If I made that wider, you can see, that's what they are called. Let's go ahead and scroll back down there. So we've got Group inside of a Group and inside of there we have got some Paths. The reason it's sort of organized that weird way is because that's how this tool right there draws things, the Polar Grid tool puts groups inside of groups, which is something it does. But I just want you to see how molecular you can get and check this out. This is what, I think, will blow some of you away. We are really trying to keep track of your drawings and especially if you are conveying drawings to other people, if you are sharing drawings between different artists and you are working in sort of a corporate environment in other words, then you can double-click on an item here and you can give it a name. You can call this the Iris, for example, you can identify exactly what it is and click OK and that's your name now. You can identify any piece you want, you could call this-- this is actually the Eye, right here, right? So you can name these items. You can also drag them up and down the stack in order to change their stacking order, which is something we'll investigate in greater detail as we move through this series. You have just a ton of control right there.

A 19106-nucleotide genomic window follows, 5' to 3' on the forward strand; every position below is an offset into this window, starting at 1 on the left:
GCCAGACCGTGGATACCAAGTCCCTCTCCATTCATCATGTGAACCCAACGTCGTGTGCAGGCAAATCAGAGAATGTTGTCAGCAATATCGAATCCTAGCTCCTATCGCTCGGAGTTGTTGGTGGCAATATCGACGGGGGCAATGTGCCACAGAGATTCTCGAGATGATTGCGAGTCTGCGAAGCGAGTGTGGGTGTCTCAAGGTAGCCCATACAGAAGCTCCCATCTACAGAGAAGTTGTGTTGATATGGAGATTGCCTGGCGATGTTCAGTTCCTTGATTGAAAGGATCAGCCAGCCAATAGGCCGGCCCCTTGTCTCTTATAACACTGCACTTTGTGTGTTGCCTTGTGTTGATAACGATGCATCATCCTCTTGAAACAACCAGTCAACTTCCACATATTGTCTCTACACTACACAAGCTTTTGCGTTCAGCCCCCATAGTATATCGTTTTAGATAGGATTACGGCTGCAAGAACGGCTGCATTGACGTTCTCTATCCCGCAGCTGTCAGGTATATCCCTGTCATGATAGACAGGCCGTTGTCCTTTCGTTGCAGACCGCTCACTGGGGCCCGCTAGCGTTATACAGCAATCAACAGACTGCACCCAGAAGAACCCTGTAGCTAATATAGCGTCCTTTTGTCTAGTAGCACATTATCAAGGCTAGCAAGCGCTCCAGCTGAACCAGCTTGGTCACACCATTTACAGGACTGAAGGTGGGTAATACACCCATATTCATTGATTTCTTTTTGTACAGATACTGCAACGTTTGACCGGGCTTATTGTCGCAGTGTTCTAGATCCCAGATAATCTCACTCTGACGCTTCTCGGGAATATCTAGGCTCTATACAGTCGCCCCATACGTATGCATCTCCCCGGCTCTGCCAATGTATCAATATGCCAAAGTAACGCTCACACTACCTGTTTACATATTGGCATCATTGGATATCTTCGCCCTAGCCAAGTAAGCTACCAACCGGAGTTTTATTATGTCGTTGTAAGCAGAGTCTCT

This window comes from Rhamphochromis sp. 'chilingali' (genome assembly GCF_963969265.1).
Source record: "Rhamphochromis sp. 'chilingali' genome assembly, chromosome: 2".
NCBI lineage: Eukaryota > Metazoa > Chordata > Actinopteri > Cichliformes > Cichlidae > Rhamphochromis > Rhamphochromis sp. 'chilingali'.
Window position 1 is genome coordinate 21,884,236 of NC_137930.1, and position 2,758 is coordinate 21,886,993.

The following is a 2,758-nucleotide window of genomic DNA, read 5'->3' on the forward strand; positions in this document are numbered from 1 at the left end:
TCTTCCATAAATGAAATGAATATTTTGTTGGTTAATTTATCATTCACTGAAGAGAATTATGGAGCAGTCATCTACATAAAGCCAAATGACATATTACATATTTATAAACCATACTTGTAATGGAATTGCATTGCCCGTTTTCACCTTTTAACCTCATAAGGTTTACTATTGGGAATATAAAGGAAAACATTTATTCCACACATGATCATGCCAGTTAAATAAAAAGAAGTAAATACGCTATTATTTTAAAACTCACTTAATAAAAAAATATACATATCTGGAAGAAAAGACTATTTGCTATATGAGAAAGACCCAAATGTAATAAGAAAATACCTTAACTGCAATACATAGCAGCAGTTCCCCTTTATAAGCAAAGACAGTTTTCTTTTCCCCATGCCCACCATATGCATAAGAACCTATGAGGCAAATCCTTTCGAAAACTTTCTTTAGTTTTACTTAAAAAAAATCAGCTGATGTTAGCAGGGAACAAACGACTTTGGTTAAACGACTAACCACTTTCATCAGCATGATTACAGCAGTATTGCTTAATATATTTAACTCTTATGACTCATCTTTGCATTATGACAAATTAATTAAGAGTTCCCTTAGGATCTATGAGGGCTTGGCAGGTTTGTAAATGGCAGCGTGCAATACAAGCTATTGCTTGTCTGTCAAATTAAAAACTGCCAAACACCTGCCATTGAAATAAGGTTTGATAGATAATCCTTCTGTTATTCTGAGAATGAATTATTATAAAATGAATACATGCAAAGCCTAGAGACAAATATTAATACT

Then you have these independent guide objects. Guides are actually full-fledged objects inside of Illustrator. We are going to talk about guides, the function they serve and how you work with them, beginning in the next exercise.